Sunday, 28 July 2019 16:32

Review: ‘Unnecessary Farce’ is such a joyful escape, it might actually be necessary

Written by  Marin Heinritz
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Whether or not you consider yourself a fan of farce hardly matters when you find yourself in the audience of a truly excellent production. The script will necessarily be formulaic and full of corny jokes — and yet what talented, imaginative, fully-committed actors can do with that set of characters and off-the-wall scenario, particularly with a director who has a gift for comedy, can make you marvel at their artistry and laugh so hard your belly hurts.

This is precisely what’s going on at Mason Street Warehouse with the current production of “Unnecessary Farce.” Directed by David Alpert, whose attention to every detail and wonderful use of blocking and movement to maximize physical comedy potential, this show is not only ridiculously funny, but it’s also shot through with genuine suspense and surprise.

Premiering in 2006 and written by actor-playwright Paul Slade Smith, the story of “Unnecessary Farce” unfolds in two motel rooms, mirror images of each other. In one, an embezzling mayor is to meet with his new accountant, a woman in cahoots with the undercover cops next door. They’ve set up a surveillance camera to record evidence of his wrongdoing; however, the eight slamming doors among and between the two rooms are slippery boundaries, and who’s hiding where, who ends up in bed with whom and why, who’s saying what, where on earth their clothes are, and who’s who — cops, hitmen, security detail, but a handful of possibilities within this world of mistaken identity and misunderstandings — are among the stupidly hilarious complications.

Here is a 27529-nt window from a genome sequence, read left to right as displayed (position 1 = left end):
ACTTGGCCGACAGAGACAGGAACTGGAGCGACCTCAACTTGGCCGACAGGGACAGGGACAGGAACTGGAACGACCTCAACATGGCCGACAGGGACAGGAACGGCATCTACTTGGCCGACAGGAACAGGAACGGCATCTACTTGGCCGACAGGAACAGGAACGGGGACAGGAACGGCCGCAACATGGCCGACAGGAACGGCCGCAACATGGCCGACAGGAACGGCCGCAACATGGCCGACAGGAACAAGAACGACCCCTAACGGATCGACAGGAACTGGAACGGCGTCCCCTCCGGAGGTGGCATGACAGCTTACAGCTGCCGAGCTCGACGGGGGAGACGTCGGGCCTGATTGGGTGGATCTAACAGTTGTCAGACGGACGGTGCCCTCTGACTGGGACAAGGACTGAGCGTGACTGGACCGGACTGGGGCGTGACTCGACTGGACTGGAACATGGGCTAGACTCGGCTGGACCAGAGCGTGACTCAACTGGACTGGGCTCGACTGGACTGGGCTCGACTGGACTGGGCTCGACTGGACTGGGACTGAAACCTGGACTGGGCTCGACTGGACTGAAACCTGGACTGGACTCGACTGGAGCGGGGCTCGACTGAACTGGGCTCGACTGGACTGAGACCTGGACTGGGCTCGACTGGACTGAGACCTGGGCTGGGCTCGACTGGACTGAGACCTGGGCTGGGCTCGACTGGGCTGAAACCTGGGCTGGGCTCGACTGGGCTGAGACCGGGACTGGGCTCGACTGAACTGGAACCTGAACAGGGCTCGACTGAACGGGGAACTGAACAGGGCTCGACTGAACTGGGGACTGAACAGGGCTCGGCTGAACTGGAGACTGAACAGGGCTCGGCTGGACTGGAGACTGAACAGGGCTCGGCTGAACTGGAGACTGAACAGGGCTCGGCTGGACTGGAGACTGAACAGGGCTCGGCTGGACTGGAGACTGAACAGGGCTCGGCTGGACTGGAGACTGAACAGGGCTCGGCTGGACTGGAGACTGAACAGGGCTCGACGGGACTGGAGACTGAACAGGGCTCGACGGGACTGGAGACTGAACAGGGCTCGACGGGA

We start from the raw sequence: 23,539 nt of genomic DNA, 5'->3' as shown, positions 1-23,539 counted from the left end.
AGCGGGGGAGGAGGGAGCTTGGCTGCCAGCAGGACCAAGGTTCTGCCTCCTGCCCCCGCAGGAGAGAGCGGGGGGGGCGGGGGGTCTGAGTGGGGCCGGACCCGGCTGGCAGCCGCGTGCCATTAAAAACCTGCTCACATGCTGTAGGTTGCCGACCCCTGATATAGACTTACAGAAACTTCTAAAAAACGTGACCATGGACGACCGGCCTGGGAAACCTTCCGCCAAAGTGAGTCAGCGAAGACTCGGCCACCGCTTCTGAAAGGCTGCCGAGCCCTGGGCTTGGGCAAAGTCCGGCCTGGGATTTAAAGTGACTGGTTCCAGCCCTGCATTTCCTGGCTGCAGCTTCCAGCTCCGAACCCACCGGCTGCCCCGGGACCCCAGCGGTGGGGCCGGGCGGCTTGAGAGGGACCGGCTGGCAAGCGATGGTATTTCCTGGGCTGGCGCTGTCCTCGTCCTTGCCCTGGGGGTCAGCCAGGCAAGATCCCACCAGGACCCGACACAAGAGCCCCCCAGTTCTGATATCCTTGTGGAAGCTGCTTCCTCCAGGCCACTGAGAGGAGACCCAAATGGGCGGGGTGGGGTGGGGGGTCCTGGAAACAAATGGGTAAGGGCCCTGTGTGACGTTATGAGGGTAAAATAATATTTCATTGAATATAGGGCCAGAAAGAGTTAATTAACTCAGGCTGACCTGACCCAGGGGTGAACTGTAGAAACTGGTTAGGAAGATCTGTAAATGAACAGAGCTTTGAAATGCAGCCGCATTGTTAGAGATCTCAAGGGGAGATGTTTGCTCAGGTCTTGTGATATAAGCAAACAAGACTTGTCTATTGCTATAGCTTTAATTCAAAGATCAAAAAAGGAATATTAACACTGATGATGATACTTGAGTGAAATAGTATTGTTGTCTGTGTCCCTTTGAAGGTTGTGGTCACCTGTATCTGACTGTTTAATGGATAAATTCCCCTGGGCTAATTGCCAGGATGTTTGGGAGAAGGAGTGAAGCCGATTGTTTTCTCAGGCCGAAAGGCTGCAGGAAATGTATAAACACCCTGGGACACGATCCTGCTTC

The show is at least as character-driven as it relies on its twisted, kooky plot, and the actors in command of these characters at Mason Street Warehouse make up a universally gifted cast. The way they play together is wonderfully responsive and makes the whole thing feel spontaneous.

They’re so well cast, in fact, that, at times their very physical presence alone inspires laughter. Kate Thomsen, who gives a gymnastic yet also nuanced performance as accountant Karen Brown, stands, in heels, more than a foot taller than John Shuman as a delightfully diminutive and seemingly obtuse Mayor Meekly. This gag is made all the more funny as Mary Robin Roth as his wife looks for him beneath pillows and other small items in the two motel rooms.

Joel Gelman is marvelous as Agent Frank, and makes him one of the more complex characters on stage. Teddy Yudain and Amanda Ryan Paige are not quite Keystone Kops, though they’re deliciously incompetent and earnest, and their performances hysterical. She is an absolute hoot, particularly with her translations of Chris Blissett’s incomprehensible Scottish rants as Todd — during which his face turns so red with rage it matches the layers of tartan he wears. He’s a scream.

Daniel G. Guyette’s impressive set is masterfully crafted and with excellent detail that makes it easy to get lost in the story and believe the unbelievable antics happening on stage. The mirror image of the two sides of the set also highlight clever blocking and impressive combat choreography by Chris Blissett in which a fight on one side and foreplay on the other appear to be two sides of the same coin. Slapstick simulated sex also abounds to great hilarity.

Darlene Veenstra’s costumes, notably uniquely interesting underwear indicative of character for nearly everyone on stage, not only help create character, but also allow the actors to perform their adventurous acrobatics. Heather Miedema’s props, too, are important to the action, and work beautifully.

There’s nothing not to like and a whole lot to admire in Mason Street Warehouse’s most excellent “Unnecessary Farce.” Superb direction and performances supported by wonderfully executed design ultimately lead to two hours of wicked fun and spontaneous laughter — and who couldn’t use more of that?

Unnecessary Farce
Mason Street Warehouse
July 26-Aug. 10

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